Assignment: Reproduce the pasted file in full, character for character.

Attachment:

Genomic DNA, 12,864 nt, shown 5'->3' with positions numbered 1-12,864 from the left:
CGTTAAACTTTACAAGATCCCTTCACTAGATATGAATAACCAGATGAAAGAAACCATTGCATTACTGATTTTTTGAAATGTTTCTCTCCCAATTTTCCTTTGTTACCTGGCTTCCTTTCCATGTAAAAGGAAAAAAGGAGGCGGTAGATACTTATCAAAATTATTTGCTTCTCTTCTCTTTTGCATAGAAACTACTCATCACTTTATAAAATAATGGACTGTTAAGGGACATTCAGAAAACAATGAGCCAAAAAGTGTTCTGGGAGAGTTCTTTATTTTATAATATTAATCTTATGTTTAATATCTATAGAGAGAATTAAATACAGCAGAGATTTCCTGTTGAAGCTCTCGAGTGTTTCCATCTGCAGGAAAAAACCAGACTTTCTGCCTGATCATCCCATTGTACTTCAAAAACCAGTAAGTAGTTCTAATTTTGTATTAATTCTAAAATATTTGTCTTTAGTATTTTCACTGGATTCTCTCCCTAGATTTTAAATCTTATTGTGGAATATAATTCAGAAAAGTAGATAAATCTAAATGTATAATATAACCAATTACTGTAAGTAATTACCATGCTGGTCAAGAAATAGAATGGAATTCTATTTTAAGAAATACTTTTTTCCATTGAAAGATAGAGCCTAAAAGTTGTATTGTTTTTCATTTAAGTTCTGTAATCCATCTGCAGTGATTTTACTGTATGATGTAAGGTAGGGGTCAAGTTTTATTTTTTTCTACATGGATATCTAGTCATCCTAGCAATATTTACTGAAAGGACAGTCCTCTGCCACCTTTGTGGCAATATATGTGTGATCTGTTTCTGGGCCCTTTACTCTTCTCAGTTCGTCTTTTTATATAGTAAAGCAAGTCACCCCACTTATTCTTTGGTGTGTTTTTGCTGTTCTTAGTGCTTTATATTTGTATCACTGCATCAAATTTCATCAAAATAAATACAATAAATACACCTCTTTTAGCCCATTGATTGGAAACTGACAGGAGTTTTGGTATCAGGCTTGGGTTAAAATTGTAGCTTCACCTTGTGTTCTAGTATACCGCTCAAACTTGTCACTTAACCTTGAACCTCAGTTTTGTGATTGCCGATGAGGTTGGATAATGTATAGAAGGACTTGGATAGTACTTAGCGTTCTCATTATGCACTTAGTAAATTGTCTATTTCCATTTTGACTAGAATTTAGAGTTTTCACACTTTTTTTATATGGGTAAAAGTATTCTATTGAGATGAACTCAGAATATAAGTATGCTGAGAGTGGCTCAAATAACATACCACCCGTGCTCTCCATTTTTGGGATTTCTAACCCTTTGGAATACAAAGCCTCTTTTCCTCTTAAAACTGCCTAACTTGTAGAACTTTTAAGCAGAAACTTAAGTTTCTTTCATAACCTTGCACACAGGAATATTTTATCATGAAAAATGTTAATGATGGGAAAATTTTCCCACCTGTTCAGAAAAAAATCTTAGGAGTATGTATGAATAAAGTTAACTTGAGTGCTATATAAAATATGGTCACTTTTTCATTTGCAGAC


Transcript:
Genomic DNA, 12,864 nt, shown 5'->3' with positions numbered 1-12,864 from the left:
CGTTAAACTTTACAAGATCCCTTCACTAGATATGAATAACCAGATGAAAGAAACCATTGCATTACTGATTTTTTGAAATGTTTCTCTCCCAATTTTCCTTTGTTACCTGGCTTCCTTTCCATGTAAAAGGAAAAAAGGAGGCGGTAGATACTTATCAAAATTATTTGCTTCTCTTCTCTTTTGCATAGAAACTACTCATCACTTTATAAAATAATGGACTGTTAAGGGACATTCAGAAAACAATGAGCCAAAAAGTGTTCTGGGAGAGTTCTTTATTTTATAATATTAATCTTATGTTTAATATCTATAGAGAGAATTAAATACAGCAGAGATTTCCTGTTGAAGCTCTCGAGTGTTTCCATCTGCAGGAAAAAACCAGACTTTCTGCCTGATCATCCCATTGTACTTCAAAAACCAGTAAGTAGTTCTAATTTTGTATTAATTCTAAAATATTTGTCTTTAGTATTTTCACTGGATTCTCTCCCTAGATTTTAAATCTTATTGTGGAATATAATTCAGAAAAGTAGATAAATCTAAATGTATAATATAACCAATTACTGTAAGTAATTACCATGCTGGTCAAGAAATAGAATGGAATTCTATTTTAAGAAATACTTTTTTCCATTGAAAGATAGAGCCTAAAAGTTGTATTGTTTTTCATTTAAGTTCTGTAATCCATCTGCAGTGATTTTACTGTATGATGTAAGGTAGGGGTCAAGTTTTATTTTTTTCTACATGGATATCTAGTCATCCTAGCAATATTTACTGAAAGGACAGTCCTCTGCCACCTTTGTGGCAATATATGTGTGATCTGTTTCTGGGCCCTTTACTCTTCTCAGTTCGTCTTTTTATATAGTAAAGCAAGTCACCCCACTTATTCTTTGGTGTGTTTTTGCTGTTCTTAGTGCTTTATATTTGTATCACTGCATCAAATTTCATCAAAATAAATACAATAAATACACCTCTTTTAGCCCATTGATTGGAAACTGACAGGAGTTTTGGTATCAGGCTTGGGTTAAAATTGTAGCTTCACCTTGTGTTCTAGTATACCGCTCAAACTTGTCACTTAACCTTGAACCTCAGTTTTGTGATTGCCGATGAGGTTGGATAATGTATAGAAGGACTTGGATAGTACTTAGCGTTCTCATTATGCACTTAGTAAATTGTCTATTTCCATTTTGACTAGAATTTAGAGTTTTCACACTTTTTTTATATGGGTAAAAGTATTCTATTGAGATGAACTCAGAATATAAGTATGCTGAGAGTGGCTCAAATAACATACCACCCGTGCTCTCCATTTTTGGGATTTCTAACCCTTTGGAATACAAAGCCTCTTTTCCTCTTAAAACTGCCTAACTTGTAGAACTTTTAAGCAGAAACTTAAGTTTCTTTCATAACCTTGCACACAGGAATATTTTATCATGAAAAATGTTAATGATGGGAAAATTTTCCCACCTGTTCAGAAAAAAATCTTAGGAGTATGTATGAATAAAGTTAACTTGAGTGCTATATAAAATATGGTCACTTTTTCATTTGCAGAC